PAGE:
Bobby Abreu struck out four times Wednesday and came into last night hitting just .199 with four homers in 59 games since July 1, but as usual he was in the Angels’ lineup as the No. 3 hitter.
It was the 94th time this season that manager Mike Scioscia has had Abreu in the third spot, which is remarkable for a 37-year-old who’s been awful for going on three months and is hitting just .252 with a .360 slugging percentage overall this season.
Bill Plunkett of the Orange County Register asked Scioscia about the decision to stick with Abreu in the lineup and leave him in the middle of the batting order, and the manager replied that “he’s still giving us good at-bats.”
Abreu has long been one of the most patient hitters in the league and his .397 career on-base percentage ranks 10th among active players, but along with the .199 batting average since July 1 he’s also gotten on base at a putrid .281 clip.
If the Angels end up missing the playoffs by a couple games–and right now it looks like they will–the manager’s faith in Abreu will be one of the reasons. And he’ll be back next season after his $9 million option vested.
Yankees first baseman Greg Bird gave his team tons of confidence to hand him the everyday job at first base to start the 2017 regular season, batting .451/.556/1.098 with eight home runs in 51 spring at-bats. But he’s followed that up by hitting .107/.254/.214 through the first month of the regular season.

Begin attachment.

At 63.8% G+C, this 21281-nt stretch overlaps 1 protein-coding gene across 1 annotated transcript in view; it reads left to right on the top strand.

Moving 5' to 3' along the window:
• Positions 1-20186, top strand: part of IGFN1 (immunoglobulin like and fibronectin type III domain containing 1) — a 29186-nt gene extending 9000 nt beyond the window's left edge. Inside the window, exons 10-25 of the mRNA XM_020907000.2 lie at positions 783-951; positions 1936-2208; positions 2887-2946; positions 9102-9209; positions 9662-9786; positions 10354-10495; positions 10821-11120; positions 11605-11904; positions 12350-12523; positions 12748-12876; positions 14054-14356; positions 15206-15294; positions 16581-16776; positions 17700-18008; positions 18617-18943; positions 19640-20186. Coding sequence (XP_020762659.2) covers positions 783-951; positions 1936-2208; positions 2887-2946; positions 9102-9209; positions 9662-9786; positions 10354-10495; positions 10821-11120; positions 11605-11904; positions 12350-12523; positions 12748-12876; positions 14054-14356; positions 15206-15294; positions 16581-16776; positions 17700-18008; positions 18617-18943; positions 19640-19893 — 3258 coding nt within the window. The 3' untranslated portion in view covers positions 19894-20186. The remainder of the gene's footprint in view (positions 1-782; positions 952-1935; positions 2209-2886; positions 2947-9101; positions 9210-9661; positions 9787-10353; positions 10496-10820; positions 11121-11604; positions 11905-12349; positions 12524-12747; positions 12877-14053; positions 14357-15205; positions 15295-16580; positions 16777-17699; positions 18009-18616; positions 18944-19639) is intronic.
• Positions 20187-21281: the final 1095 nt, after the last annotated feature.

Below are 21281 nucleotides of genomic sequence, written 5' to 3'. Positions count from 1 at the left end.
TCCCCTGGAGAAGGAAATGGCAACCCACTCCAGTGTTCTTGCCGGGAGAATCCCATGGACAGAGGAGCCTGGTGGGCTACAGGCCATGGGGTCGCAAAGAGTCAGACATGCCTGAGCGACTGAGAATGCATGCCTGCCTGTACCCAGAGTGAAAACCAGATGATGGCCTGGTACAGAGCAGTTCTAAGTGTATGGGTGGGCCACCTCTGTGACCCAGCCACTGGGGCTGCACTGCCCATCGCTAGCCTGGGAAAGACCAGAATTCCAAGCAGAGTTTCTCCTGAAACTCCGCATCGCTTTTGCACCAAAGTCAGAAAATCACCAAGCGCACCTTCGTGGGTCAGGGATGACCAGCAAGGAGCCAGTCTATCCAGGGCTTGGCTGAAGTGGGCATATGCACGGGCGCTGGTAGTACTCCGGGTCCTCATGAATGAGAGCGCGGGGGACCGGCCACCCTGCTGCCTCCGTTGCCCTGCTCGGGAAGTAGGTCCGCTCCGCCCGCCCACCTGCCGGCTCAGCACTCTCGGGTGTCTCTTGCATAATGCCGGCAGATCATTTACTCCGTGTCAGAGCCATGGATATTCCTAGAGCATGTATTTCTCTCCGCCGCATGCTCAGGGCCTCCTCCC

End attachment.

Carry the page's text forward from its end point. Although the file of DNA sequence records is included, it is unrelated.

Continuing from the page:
GM Brian Cashman doesn’t have any intent to demote Bird back to Triple-A Scranton/Wilkes-Barre, MLB.com’s Bryan Hoch reports. Cashman said, “It’s not even an option for me in my mind right now, at all.”
Bird didn’t start Sunday’s game against the Orioles, a 7-4 loss in 11 innings. Lefty Wade Miley started for the Orioles, prompting manager Joe Girardi to put Chris Carter into the lineup at first base. If Bird isn’t able to figure things out, Carter might have an increased role on the team.
Rays starter Chris Archer threw his first pitch to Blue Jays outfielder Jose Bautista behind the slugger’s back with one out in the first inning of Sunday afternoon’s game in Toronto. Bautista and Archer then had a staredown. Home plate umpire Jim Wolf issued warnings to both teams. Bautista ultimately flied out to right field and he appeared to have a quick word with Archer on his way back to the dugout.
Archer could have been exacting revenge — euphemistically known as “protecting his teammate” — because Jays reliever Joe Biagini hit Rays outfielder Steven Souza in the seventh inning of Saturday’s game. Souza was forced to leave the game and underwent an X-ray, which came back negative. He was held out of Sunday’s lineup. Biagini’s pitch did not appear to be intentional.
The Jays won Sunday’s contest 3-1 with no further incident. The two clubs meet again in Tampa for a three-game series starting on May 5, so we’ll see if Sunday was the last of the bad blood between them.